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When Germans think of the 1950s, some of the most iconic images that spring to their minds are women wearing voluminous petticoats, living rooms with kidney-shaped tables and BMW’s Isetta bubble car traversing – among others – the streets of post-war Germany and beyond.
Today, the BMW Isetta is a highly coveted vintage car (➜ Isetta buyer's guide) that would probably be classified as a micro mobility vehicle now. But back in its day, the Isetta was a complete car. The little car from Munich combines a clever concept with understated charm. How it came to be is an interesting story that proves the old adage that necessity is indeed the mother of invention.
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You can also listen to this article via Changing Lanes, the official BMW podcast. Apart from this and other narrated articles, Changing Lanes offers you fresh new episodes every week, packed with exclusive insights on tech, lifestyle, design, cars, and more – brought to you by hosts Sara and Jonathan. Find and subscribe to Changing Lanes on all major podcasting platforms.
The Isetta: from stopgap to icon
BMW was on the brink of bankruptcy in the mid-1950s. Motorcycle production was declining. Luxury vehicles like the 503 and the 507 were so expensive to produce that BMW suffered losses on these models. “So the number one priority was to put a car into production that would make us money right away,” explains Axel Klinger-Köhnlein, an expert at BMW Group Classic.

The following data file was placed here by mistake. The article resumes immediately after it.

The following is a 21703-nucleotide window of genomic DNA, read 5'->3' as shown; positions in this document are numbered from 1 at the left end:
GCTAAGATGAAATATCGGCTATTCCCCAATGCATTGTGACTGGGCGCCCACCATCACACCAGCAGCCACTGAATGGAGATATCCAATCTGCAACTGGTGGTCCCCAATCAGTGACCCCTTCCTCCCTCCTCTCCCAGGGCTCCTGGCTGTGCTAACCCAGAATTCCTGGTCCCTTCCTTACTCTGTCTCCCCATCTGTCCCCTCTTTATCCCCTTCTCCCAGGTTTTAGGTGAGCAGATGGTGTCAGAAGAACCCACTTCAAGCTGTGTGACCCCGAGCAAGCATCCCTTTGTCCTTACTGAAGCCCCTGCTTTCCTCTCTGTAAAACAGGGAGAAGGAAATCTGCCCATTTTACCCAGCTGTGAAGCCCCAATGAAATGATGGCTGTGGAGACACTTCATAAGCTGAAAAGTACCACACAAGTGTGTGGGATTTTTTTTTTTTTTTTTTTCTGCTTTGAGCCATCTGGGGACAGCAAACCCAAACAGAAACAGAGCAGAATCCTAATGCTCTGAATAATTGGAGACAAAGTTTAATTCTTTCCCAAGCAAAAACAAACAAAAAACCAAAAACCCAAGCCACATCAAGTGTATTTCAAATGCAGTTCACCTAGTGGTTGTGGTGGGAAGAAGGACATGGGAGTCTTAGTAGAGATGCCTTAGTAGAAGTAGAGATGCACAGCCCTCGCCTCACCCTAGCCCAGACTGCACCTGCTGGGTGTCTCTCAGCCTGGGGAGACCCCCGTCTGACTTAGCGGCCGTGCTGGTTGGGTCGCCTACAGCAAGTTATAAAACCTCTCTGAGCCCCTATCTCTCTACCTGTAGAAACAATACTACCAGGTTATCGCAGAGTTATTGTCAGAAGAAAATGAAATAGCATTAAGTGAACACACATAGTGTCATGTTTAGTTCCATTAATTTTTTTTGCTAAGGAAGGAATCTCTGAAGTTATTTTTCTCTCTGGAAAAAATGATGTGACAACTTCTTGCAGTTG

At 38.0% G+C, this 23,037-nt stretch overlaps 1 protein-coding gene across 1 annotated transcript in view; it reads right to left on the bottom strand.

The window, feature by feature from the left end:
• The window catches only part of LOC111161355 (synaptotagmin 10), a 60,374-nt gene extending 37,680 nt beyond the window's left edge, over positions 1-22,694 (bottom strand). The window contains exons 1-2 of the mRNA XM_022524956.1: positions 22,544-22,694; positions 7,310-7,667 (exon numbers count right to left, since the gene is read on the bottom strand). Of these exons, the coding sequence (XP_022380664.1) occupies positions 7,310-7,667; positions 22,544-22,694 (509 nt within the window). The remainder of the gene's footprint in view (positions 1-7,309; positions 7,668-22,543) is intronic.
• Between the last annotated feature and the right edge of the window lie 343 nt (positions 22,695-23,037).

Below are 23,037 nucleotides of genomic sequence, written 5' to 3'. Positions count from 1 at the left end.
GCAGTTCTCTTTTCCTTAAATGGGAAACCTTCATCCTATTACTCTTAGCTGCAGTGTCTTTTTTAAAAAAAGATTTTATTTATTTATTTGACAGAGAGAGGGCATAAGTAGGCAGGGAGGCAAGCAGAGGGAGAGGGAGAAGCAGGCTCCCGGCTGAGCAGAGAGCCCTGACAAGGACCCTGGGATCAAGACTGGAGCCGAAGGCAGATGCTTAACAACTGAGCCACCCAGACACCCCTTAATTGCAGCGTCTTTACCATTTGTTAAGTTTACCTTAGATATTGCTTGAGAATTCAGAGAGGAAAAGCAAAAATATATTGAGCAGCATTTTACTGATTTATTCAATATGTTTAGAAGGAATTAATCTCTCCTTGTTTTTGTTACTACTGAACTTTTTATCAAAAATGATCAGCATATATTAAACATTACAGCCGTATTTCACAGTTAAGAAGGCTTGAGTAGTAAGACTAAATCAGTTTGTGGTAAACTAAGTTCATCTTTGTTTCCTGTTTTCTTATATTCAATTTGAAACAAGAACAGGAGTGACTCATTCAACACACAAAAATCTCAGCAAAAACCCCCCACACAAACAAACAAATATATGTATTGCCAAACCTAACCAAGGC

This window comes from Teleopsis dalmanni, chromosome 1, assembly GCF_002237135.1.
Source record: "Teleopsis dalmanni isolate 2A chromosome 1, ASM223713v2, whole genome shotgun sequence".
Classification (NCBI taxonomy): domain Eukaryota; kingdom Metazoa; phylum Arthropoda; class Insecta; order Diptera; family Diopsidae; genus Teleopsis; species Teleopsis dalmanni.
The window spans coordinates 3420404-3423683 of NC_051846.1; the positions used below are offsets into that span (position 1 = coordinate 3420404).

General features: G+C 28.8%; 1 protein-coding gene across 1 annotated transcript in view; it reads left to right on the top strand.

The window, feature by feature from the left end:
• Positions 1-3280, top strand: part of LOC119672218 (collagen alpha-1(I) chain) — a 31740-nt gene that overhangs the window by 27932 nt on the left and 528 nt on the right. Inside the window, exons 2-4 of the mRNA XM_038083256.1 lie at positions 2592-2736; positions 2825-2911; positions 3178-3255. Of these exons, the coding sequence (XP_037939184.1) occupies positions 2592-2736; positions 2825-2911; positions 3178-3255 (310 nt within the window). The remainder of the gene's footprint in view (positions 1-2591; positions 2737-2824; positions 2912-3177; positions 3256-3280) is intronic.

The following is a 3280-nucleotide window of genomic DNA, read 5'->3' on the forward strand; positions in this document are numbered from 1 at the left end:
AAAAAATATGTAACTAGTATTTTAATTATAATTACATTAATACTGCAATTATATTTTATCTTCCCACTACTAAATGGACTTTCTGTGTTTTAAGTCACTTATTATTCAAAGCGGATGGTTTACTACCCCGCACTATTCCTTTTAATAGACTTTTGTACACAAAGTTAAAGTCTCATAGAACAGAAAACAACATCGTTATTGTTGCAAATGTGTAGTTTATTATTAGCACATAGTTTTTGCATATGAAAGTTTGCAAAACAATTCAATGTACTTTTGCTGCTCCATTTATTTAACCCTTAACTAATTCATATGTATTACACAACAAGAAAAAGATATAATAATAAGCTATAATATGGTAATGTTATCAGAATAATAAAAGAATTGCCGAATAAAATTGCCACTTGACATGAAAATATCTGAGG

BMW needed a new model – one that would not require a lot of development costs. BMW found its solution at the 1954 Turin Car Show. At the Iso Rivolta booth, an Italian maker of refrigerators and mini cars, there was a three-wheeled car with a huge door (which looked surprisingly similar to a refrigerator door) in the front. It was called the Iso Isetta. The BMW delegation acquired the licensing rights for the Isetta and for the production equipment as well.
What is a BMW Isetta?
The BMW Isetta is a microcar that was produced under license by the Bayerische Motorenwerke between 1955 and 1962. The “Motocoupé” is based on a design from the Italian manufacturer Iso Rivolta and is known as a bubble car. Isettas typically had a door in the front and a single cylinder four-stroke engine in the back.
The German bubble car has Italian roots
First, BMW had to “refine” the motor and the chassis of the Italian bubble car, as Klinger-Köhnlein puts it. Even after it was modified by the BMW developers who were used to designing performance cars, the technical specifications seemed rather modest. At the start of production in 1955, the BMW Isetta 250 was redesigned to take a modified version of the 250 cc four-stroke engine from the R25 motorcycle. The single cylinder generated exactly 12 hp.